The decision today by Environment Minister Greg Hunt to progress the assessment of 47 resources projects covered by the so-called "water trigger" removes one of the blockages in Australia's complex approvals system.

But in doing so, these projects will now be subjected to further unnecessary regulatory delay.

It is profoundly disappointing that the new Minister is in a position where he is required under laws established by the previous Parliament to send these projects for assessment under the water trigger.

It is an unnecessary, duplicative piece of legislation introduced by the last Parliament for political rather than environmental purposes.

It merely duplicates existing powers under state laws and the Environment Protection and Biodiversity Conservation (EPBC) Act. Prior to the introduction of the water trigger there were strong provisions in the EPBC Act and state laws to safeguard the environment, and particularly any risk from development on water resources.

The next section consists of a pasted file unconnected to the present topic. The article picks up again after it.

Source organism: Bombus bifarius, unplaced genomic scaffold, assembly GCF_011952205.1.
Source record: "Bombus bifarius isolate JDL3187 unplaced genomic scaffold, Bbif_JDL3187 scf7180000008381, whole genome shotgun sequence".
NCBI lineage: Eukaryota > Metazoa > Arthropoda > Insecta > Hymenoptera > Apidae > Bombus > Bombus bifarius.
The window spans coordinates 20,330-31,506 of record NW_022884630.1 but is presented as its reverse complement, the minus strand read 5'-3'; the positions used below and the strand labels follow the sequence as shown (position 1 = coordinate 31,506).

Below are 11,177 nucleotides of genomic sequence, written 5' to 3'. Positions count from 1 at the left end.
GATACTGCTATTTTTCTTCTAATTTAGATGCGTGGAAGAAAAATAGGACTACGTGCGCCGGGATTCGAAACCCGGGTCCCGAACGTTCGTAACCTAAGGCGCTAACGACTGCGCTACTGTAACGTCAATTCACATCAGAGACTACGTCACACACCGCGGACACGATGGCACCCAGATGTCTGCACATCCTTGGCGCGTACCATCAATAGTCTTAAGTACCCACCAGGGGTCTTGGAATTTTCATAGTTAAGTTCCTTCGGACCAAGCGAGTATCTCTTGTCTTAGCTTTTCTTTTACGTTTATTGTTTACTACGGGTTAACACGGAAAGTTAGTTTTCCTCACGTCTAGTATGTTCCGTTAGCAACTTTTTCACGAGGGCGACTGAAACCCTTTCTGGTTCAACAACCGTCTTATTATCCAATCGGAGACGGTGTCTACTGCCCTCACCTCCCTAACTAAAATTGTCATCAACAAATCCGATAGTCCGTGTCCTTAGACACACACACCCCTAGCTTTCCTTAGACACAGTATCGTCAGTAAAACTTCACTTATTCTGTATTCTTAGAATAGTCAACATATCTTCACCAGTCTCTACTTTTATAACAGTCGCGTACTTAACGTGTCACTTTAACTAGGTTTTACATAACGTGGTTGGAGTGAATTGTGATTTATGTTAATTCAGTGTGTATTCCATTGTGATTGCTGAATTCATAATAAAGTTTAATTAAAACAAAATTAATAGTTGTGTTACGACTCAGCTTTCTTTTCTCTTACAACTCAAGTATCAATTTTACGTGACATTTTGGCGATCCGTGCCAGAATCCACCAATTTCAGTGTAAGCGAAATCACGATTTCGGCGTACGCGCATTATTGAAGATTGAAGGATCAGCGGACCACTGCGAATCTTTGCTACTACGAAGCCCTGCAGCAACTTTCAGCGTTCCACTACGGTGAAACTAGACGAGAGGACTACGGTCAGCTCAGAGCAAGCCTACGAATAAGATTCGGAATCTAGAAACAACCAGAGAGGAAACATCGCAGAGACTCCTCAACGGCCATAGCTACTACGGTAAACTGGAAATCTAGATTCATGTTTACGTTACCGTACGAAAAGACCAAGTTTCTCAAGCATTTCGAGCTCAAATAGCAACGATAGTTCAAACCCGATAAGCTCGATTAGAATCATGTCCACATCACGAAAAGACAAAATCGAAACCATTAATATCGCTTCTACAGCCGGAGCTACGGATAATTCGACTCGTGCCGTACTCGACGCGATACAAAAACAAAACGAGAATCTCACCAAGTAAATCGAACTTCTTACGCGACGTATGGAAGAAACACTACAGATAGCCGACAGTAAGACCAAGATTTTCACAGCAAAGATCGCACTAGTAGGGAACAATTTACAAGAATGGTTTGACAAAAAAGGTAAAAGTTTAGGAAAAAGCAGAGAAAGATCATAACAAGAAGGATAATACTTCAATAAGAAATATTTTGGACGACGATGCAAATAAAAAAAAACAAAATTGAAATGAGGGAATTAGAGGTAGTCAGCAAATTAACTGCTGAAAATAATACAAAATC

The projects listed for further assessment under the water trigger today will continue to be delayed by unnecessary green tape with little or no substantiated environmental benefit.

The water trigger, including the restriction on bilateral agreements for accreditation of state approval processes, should be abolished in the interests of further streamlining Australia’s approvals processes.

The minerals industry has long advocated the need to streamline federal and state processes such that the Commonwealth sets the standards for environmental responsibilities under the EPBC Act and devolves assessment and approvals functions to the states - with appropriate audit checks and balances in place.
Such an approach will support further economic development while also ensuring the maintenance of high levels of environmental protection.

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